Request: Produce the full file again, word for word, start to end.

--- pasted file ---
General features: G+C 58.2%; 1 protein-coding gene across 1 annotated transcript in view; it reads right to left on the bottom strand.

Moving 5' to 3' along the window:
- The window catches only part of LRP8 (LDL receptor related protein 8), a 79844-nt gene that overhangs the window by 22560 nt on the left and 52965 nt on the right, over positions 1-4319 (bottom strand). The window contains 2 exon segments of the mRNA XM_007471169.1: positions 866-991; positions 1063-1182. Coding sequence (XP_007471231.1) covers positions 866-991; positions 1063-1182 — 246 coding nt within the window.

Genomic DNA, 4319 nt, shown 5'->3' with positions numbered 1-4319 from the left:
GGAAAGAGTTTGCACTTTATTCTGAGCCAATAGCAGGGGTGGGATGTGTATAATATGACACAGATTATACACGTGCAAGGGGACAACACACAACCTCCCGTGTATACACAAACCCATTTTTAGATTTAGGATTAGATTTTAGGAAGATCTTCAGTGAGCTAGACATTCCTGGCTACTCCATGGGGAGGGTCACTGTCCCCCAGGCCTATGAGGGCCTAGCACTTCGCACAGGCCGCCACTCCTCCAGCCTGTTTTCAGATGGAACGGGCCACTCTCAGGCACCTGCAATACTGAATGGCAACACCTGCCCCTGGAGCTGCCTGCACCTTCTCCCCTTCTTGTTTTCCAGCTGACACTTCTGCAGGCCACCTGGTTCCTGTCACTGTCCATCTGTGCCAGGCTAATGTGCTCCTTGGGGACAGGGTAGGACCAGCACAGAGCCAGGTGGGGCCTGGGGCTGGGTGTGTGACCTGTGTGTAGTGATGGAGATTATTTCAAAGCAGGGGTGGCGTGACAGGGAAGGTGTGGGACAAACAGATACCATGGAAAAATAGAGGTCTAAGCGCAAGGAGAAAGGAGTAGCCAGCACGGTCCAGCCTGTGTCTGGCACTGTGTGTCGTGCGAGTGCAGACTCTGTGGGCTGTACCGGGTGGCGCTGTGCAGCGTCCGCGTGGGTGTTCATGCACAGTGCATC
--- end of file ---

General features: G+C 58.2%; 1 protein-coding gene across 1 annotated transcript in view; it reads right to left on the bottom strand.

Moving 5' to 3' along the window:
- The window catches only part of LRP8 (LDL receptor related protein 8), a 79844-nt gene that overhangs the window by 22560 nt on the left and 52965 nt on the right, over positions 1-4319 (bottom strand). The window contains 2 exon segments of the mRNA XM_007471169.1: positions 866-991; positions 1063-1182. Coding sequence (XP_007471231.1) covers positions 866-991; positions 1063-1182 — 246 coding nt within the window.

Genomic DNA, 4319 nt, shown 5'->3' with positions numbered 1-4319 from the left:
GGAAAGAGTTTGCACTTTATTCTGAGCCAATAGCAGGGGTGGGATGTGTATAATATGACACAGATTATACACGTGCAAGGGGACAACACACAACCTCCCGTGTATACACAAACCCATTTTTAGATTTAGGATTAGATTTTAGGAAGATCTTCAGTGAGCTAGACATTCCTGGCTACTCCATGGGGAGGGTCACTGTCCCCCAGGCCTATGAGGGCCTAGCACTTCGCACAGGCCGCCACTCCTCCAGCCTGTTTTCAGATGGAACGGGCCACTCTCAGGCACCTGCAATACTGAATGGCAACACCTGCCCCTGGAGCTGCCTGCACCTTCTCCCCTTCTTGTTTTCCAGCTGACACTTCTGCAGGCCACCTGGTTCCTGTCACTGTCCATCTGTGCCAGGCTAATGTGCTCCTTGGGGACAGGGTAGGACCAGCACAGAGCCAGGTGGGGCCTGGGGCTGGGTGTGTGACCTGTGTGTAGTGATGGAGATTATTTCAAAGCAGGGGTGGCGTGACAGGGAAGGTGTGGGACAAACAGATACCATGGAAAAATAGAGGTCTAAGCGCAAGGAGAAAGGAGTAGCCAGCACGGTCCAGCCTGTGTCTGGCACTGTGTGTCGTGCGAGTGCAGACTCTGTGGGCTGTACCGGGTGGCGCTGTGCAGCGTCCGCGTGGGTGTTCATGCACAGTGCATC